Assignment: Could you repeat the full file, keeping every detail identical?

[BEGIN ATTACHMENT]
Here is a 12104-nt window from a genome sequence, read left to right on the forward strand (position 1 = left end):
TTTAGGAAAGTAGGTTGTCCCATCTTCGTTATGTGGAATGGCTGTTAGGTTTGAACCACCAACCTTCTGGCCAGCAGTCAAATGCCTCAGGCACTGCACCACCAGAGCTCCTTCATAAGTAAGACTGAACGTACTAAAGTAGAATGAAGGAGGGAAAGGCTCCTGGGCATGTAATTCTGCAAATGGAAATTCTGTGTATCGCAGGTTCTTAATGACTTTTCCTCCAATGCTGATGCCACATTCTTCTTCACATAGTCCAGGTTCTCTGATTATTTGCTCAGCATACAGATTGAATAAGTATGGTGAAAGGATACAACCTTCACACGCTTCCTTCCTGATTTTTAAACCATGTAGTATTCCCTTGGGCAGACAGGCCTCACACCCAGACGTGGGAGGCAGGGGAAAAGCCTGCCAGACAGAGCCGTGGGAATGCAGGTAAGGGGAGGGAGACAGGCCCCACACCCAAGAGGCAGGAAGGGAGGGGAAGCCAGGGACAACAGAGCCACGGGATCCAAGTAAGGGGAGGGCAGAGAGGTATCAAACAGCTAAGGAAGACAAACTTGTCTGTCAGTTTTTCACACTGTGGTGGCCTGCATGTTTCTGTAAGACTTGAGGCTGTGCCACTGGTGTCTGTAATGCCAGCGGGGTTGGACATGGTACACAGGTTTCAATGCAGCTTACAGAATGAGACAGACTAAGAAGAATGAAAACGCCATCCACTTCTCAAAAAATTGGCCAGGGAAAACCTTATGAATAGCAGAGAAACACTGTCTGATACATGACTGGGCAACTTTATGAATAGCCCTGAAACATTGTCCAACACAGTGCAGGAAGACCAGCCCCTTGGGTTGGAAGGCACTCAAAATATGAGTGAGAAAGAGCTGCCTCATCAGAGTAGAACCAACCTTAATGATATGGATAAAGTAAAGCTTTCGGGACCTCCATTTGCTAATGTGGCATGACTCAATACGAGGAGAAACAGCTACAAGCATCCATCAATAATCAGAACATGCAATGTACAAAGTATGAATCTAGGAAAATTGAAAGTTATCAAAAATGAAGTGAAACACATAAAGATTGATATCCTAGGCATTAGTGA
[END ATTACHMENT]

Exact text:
Here is a 12104-nt window from a genome sequence, read left to right on the forward strand (position 1 = left end):
TTTAGGAAAGTAGGTTGTCCCATCTTCGTTATGTGGAATGGCTGTTAGGTTTGAACCACCAACCTTCTGGCCAGCAGTCAAATGCCTCAGGCACTGCACCACCAGAGCTCCTTCATAAGTAAGACTGAACGTACTAAAGTAGAATGAAGGAGGGAAAGGCTCCTGGGCATGTAATTCTGCAAATGGAAATTCTGTGTATCGCAGGTTCTTAATGACTTTTCCTCCAATGCTGATGCCACATTCTTCTTCACATAGTCCAGGTTCTCTGATTATTTGCTCAGCATACAGATTGAATAAGTATGGTGAAAGGATACAACCTTCACACGCTTCCTTCCTGATTTTTAAACCATGTAGTATTCCCTTGGGCAGACAGGCCTCACACCCAGACGTGGGAGGCAGGGGAAAAGCCTGCCAGACAGAGCCGTGGGAATGCAGGTAAGGGGAGGGAGACAGGCCCCACACCCAAGAGGCAGGAAGGGAGGGGAAGCCAGGGACAACAGAGCCACGGGATCCAAGTAAGGGGAGGGCAGAGAGGTATCAAACAGCTAAGGAAGACAAACTTGTCTGTCAGTTTTTCACACTGTGGTGGCCTGCATGTTTCTGTAAGACTTGAGGCTGTGCCACTGGTGTCTGTAATGCCAGCGGGGTTGGACATGGTACACAGGTTTCAATGCAGCTTACAGAATGAGACAGACTAAGAAGAATGAAAACGCCATCCACTTCTCAAAAAATTGGCCAGGGAAAACCTTATGAATAGCAGAGAAACACTGTCTGATACATGACTGGGCAACTTTATGAATAGCCCTGAAACATTGTCCAACACAGTGCAGGAAGACCAGCCCCTTGGGTTGGAAGGCACTCAAAATATGAGTGAGAAAGAGCTGCCTCATCAGAGTAGAACCAACCTTAATGATATGGATAAAGTAAAGCTTTCGGGACCTCCATTTGCTAATGTGGCATGACTCAATACGAGGAGAAACAGCTACAAGCATCCATCAATAATCAGAACATGCAATGTACAAAGTATGAATCTAGGAAAATTGAAAGTTATCAAAAATGAAGTGAAACACATAAAGATTGATATCCTAGGCATTAGTGA